Study abroad program looks different during the pandemic

The Chateau, which houses Miami’s John E. Dolibois European Center, in Differdange, Luxembourg.

File photo by Miami University

The Chateau, which houses Miami’s John E. Dolibois European Center, in Differdange, Luxembourg.

By Megan Fogarty

Miami students who want to study abroad are mostly restricted to going to Miami University’s Luxembourg campus while the COVID-19 pandemic persists.

COVID-19 sent thousands of students home who had been studying abroad when the virus hit last spring. Summer trips were canceled, as well as most fall semester study-abroad programs. However, Miami now has 30 students abroad at its Luxembourg campus — 22 undergraduate students and eight student-teachers. 

According to the study abroad department, Miami plans to send 90 more students to Luxembourg next semester. 

“It’s not the most ideal situation, but it’s better than nothing,” junior finance major Claire Van Flandern said. “I’ll never have another time to spend four months in another country so I’m going to make the best of it.” 

Miami’s campus in Luxembourg, known as the John E. Dolibois European Center, offers Miami students the chance to spend fall or spring semester abroad, as well as a six week summer program. This program usually has about 140 students each semester, prior to COVID travel restrictions. Students live with families and take public transportation to the Chateau, where classes and studying take place. 

Tuition and fees at the Dolibois Center are comparable to a semester in Oxford. Students also choose Luxembourg due to its close proximity to other countries, making weekend travel easy. Students take Miami classes and receive Miami credit while at the center. 

Miami’s education abroad program assists students in navigating their study abroad options. Although students have limited options currently, Miami advisors are still meeting with students. Kevin Fitzgerald, a study abroad advisor, said he is busier than ever this year. He said more students than usual are setting up meetings to discuss their options amid the pandemic. 

“Students should absolutely still go abroad regardless of coronavirus and the changes it’s caused,” Fitzgerald said. “If students are looking for a cultural experience with language and history, those things haven’t changed. Hiking, museums, restaurants are all still open.”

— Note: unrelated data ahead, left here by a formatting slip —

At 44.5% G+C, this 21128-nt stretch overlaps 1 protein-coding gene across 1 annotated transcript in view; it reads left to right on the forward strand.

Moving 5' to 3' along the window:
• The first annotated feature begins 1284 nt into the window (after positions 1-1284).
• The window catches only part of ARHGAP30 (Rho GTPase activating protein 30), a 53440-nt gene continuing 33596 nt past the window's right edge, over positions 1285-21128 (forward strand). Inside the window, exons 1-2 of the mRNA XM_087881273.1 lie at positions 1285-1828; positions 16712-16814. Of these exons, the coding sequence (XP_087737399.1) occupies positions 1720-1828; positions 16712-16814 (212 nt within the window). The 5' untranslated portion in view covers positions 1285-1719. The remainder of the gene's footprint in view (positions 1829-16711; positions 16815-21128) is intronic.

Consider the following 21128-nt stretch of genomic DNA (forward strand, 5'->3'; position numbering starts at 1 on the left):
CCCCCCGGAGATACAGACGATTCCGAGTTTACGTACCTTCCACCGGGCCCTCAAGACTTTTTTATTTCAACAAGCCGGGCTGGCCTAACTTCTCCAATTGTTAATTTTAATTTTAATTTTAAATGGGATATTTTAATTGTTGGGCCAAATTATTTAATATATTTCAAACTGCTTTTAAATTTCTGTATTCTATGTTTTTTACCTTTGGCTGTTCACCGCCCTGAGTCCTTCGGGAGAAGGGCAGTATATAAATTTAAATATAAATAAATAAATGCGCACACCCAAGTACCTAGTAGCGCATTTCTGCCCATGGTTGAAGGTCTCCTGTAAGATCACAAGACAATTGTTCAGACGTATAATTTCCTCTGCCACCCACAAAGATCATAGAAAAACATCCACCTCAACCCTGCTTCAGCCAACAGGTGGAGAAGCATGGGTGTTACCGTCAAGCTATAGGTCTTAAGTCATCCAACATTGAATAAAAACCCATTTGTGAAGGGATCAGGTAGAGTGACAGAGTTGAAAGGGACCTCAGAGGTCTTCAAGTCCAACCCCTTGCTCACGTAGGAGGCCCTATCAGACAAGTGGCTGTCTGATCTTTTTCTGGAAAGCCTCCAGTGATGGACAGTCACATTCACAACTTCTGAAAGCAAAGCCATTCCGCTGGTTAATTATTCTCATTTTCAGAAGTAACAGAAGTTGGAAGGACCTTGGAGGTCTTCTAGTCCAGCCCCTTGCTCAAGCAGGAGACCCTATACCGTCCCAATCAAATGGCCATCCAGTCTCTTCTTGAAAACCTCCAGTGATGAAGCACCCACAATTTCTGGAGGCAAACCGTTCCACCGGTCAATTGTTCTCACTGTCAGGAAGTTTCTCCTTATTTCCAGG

Fitzgerald emphasized that students need to be flexible. 

“Travel is still possible, students just need to be flexible and willing to change their plans at the last minute,” he said. Fitzgerald said the current students in Luxembourg are still traveling. He said they have been to Switzerland, Germany and France. Borders and travel restrictions can change at any minute.

Fitzgerald said students now have three options. First, and easiest, is studying abroad through the Luxembourg program. He said he is recommending this option to students first, as it is the safest bet because it is a Miami-run program. He said if anything does happen, Miami will have its students’ backs. Second, students can look into third-party programs, however many of those have been canceled due to low enrollment and travel restrictions. Lastly, Miami is running an exchange program where students can attend another university for Miami tuition. Fitzgerald said there are five students participating this semester and another five will be studying in South Korea next semester.  

Fitzgerald said most J-term abroad trips have been canceled, with the exception of a few domestic ones. Some J-term abroad trips are now virtual. Summer trips are still in the works and the department is hopeful they will run. Fitzgerald also said he has reason to believe Fall 2021 semester trips will be running, with expanded options. 

The study abroad department is hoping for an increase of programs in the coming months, as it took a hard financial hit this spring and fall. Fitzgerald said the department lost a few million dollars directly and indirectly as a result of COVID-19. He said the loss of funds stemmed from decreased applications and application fees, as well as millions of dollars spent on flying students home from abroad in March. 

Van Flandern recently accepted a spot to study abroad next semester in Luxembourg. She said prior to the pandemic, she wished to study abroad in Barcelona through a third-party program. She said she was worried she might not be able to study abroad at all and was happy to find out the Luxembourg program was still up and running. She met with an advisor within the study abroad department and said they helped her navigate her abroad options amid COVID-19. 

Van Flandern said she’s been attending the virtual orientation sessions in preparation for her departure at the end of January. She said she plans to go into the semester being flexible and open-minded, as well as grateful she gets an experience abroad at all, however different it may be.